Once all the pieces are seared, add the celery and fry for 3 minutes, stirring, before adding the olives and bay leaves, which will release a wonderful smell. Continue cooking for 2 more minutes. Then add the pieces of guinea fowl back, the wine and a good lid. Slightly lower the heat and cook for 10 minutes before moving everything around and continuing for a further 15 minutes. The last 5-10 minutes can be with the lid off. You can remove the meat and celery and turn up the heat to condense the juices a bit if you want to.
Leave the dish off the heat, soaking in the juices, for at least 5 minutes before serving. I’d rather not eat this piping hot.
Spinach, pine nuts, sultanas
This seems like a tremendous amount of spinach, but trust me, you’ll eat it all. Make this with anchovies or parmesan. It’s best to avoid both together. Serves 4
spinach 1kg (if possible, not baby spinach in a plastic bag), washedpine nuts 40g
olive oil 2 tbsp
salted anchovy fillets 3 or parmesan 50g
nutmeg a scratch
Soak the sultanas with a pinch of salt in a cup of boiled water.
Place a large pan with a lid over a high heat. Add as much washed spinach as you can cram in and then put the lid on. Steam for 1 minute and then stir, adding any remaining spinach and cooking for 4 minutes more until all the spinach is wilted and darkened. Pour all of it into a colander and allow to drain, pressing excess water out.
Set the pan back over the heat, but turn it down to medium. Add the pine nuts. Allow to toast for a minute or two then add 2 tbsp of oil and the anchovies, if using. Drain the sultanas and add them as well, then the cooked spinach and butter and season with salt, pepper and nutmeg. Stir to incorporate. Add the parmesan now if you like. Serve at once.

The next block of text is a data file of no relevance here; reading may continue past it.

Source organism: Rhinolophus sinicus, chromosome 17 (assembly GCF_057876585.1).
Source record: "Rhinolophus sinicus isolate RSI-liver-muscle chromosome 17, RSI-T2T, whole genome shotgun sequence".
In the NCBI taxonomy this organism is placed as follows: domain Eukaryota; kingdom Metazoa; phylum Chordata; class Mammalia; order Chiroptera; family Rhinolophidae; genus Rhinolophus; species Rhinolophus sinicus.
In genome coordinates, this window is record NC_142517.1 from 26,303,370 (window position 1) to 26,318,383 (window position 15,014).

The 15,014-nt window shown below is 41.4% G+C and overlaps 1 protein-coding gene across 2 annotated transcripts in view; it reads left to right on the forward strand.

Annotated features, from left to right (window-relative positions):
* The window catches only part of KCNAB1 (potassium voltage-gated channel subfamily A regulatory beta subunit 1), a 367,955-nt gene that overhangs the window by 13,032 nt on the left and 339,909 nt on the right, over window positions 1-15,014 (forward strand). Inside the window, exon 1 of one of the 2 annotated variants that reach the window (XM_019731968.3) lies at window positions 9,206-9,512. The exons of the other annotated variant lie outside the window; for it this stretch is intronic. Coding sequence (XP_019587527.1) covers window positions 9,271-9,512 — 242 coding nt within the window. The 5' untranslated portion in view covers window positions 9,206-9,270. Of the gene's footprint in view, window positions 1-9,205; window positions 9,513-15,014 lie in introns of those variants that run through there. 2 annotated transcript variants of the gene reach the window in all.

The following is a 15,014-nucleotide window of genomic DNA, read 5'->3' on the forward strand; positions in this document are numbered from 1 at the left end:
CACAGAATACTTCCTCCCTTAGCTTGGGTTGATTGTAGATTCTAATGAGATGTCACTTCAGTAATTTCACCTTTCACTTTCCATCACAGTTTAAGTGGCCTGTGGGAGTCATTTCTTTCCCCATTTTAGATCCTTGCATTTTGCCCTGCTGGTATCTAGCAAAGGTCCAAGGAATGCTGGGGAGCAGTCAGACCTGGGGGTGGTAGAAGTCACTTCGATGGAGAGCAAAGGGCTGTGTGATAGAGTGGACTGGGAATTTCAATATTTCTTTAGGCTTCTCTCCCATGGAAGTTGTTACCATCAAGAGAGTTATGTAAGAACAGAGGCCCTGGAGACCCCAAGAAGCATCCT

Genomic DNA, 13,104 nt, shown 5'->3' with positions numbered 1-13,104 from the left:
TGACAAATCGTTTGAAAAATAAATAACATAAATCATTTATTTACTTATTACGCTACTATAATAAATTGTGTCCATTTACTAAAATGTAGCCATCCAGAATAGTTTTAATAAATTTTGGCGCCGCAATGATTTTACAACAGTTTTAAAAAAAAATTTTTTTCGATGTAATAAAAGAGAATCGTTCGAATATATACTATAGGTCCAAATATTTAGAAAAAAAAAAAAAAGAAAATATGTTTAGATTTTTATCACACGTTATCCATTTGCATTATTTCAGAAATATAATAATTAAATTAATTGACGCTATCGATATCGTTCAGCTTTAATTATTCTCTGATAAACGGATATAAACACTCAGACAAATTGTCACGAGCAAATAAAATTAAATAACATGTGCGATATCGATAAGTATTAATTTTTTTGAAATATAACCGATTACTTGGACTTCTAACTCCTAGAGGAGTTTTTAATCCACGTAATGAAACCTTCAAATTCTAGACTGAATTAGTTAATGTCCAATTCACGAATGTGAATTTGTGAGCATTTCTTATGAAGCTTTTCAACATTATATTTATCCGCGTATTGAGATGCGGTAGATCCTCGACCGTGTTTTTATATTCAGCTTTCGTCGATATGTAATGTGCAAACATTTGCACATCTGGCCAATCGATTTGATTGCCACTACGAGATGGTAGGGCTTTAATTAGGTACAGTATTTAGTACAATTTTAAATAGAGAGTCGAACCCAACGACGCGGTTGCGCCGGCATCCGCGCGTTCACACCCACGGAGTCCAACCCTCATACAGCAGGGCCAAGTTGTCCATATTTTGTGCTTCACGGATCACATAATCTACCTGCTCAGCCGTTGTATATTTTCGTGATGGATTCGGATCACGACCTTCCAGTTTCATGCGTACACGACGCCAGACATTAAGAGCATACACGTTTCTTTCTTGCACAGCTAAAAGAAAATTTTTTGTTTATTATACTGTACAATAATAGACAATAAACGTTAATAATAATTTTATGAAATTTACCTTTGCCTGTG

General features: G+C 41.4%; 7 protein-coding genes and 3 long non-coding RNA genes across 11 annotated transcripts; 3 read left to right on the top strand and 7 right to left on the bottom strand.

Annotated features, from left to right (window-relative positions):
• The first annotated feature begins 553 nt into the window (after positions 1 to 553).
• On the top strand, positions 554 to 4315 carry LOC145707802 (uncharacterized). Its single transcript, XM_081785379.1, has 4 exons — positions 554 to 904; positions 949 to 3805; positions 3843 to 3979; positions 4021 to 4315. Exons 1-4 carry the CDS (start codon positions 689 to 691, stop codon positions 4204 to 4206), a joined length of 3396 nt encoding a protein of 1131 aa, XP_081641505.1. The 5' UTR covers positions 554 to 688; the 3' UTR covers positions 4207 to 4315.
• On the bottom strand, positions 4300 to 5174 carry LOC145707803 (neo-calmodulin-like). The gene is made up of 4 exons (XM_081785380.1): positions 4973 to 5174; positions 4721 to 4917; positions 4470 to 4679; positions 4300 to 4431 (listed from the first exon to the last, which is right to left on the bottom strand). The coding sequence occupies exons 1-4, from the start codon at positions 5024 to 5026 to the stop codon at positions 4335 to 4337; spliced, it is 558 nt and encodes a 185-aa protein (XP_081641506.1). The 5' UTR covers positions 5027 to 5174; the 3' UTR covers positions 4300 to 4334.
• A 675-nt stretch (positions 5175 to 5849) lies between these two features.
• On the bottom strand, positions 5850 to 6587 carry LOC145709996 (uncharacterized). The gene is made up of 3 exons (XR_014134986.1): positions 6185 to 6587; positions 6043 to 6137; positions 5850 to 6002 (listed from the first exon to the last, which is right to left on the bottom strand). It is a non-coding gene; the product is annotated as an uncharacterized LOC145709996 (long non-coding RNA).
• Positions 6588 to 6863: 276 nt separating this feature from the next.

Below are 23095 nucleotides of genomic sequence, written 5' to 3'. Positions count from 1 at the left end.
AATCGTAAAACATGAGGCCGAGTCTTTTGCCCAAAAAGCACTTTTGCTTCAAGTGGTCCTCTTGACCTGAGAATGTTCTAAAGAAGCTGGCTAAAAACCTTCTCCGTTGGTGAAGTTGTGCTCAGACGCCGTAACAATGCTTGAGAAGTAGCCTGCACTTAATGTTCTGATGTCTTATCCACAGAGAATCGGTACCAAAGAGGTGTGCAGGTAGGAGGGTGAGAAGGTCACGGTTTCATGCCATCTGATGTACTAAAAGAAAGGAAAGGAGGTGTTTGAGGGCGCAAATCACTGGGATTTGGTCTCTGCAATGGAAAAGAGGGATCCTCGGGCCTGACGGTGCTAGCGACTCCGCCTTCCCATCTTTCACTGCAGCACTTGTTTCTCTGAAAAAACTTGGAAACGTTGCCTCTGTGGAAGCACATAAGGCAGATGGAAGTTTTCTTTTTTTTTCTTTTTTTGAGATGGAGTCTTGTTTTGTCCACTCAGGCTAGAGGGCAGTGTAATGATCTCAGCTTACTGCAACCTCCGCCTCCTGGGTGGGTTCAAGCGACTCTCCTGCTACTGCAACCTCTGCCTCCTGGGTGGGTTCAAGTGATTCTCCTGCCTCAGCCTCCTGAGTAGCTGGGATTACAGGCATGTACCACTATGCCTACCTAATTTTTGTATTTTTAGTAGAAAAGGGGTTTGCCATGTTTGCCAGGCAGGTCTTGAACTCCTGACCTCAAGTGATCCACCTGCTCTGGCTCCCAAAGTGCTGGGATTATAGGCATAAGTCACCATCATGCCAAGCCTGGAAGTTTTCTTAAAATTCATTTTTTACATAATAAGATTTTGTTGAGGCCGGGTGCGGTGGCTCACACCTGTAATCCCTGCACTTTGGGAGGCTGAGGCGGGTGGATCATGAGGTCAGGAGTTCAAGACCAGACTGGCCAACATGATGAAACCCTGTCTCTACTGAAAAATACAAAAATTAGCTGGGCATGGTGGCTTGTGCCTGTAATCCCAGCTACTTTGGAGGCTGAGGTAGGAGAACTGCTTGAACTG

Lemon and chocolate pond pudding
This takes a long time to cook, but is surprisingly quick to prepare. Serves 6
plain flour 150g
baking powder 1 tsp
golden caster sugar 180g
semi-skimmed milk 50ml
unsalted butter 100g, plus extra for the basin
dark chocolate 100g, broken to shrapnel
unwaxed lemon 1
Sift the flour and baking powder into a mixing bowl and incorporate 30g of the sugar and the suet. Whisk 50ml of boiled water into the cocoa to make a paste, then add the milk. Once cool, stir the cocoa mixture into the flour with a wooden spoon and then mix with your hands to make the most wonderful pliable plasticiney dough. Roll into a ball.
Butter a pudding bowl. Dust the bench and the dough with flour and roll out until roughly 30cm wide. Cut off a rough quarter and use the larger piece to line a pudding bowl, leaving any excess to overhand. Press and smooth any tears together with your fingers – no need to be too delicate. Cube the butter and mix with the rest of the sugar and break in the chocolate pieces. Wash the lemon well and cut it into three pieces.
Put a third of the butter mix into the bowl and then press in the lemon pieces, roughly keeping its shape. Fill around and on top with the rest of the butter mix. Fold the dough the edges over and use the remaining piece of dough to cover the butter. Close the pudding tightly by smoothing out overlapping dough pieces.
Take a piece of baking paper and fold a pleat 3cm wide into it. Cover the bowl with the paper, leaving a bit of space inside for the pudding to grow, and tie tightly with butcher’s string. Use another piece of string to make a handle to facilitate lifting the pudding out later.
Place a saucer upside down in a pot that’s just big enough and place in the pudding. Fill the pot most of the way up the side of the pudding bowl with water and bring to the boil. Keep simmering for 4 hours, adding water when necessary.
Carefully remove from the pot using the string handle and allow to cool for a minute or two before turning the pudding out on to a serving dish. Served while hot with cream is best.
Food styling by Henrietta Clancy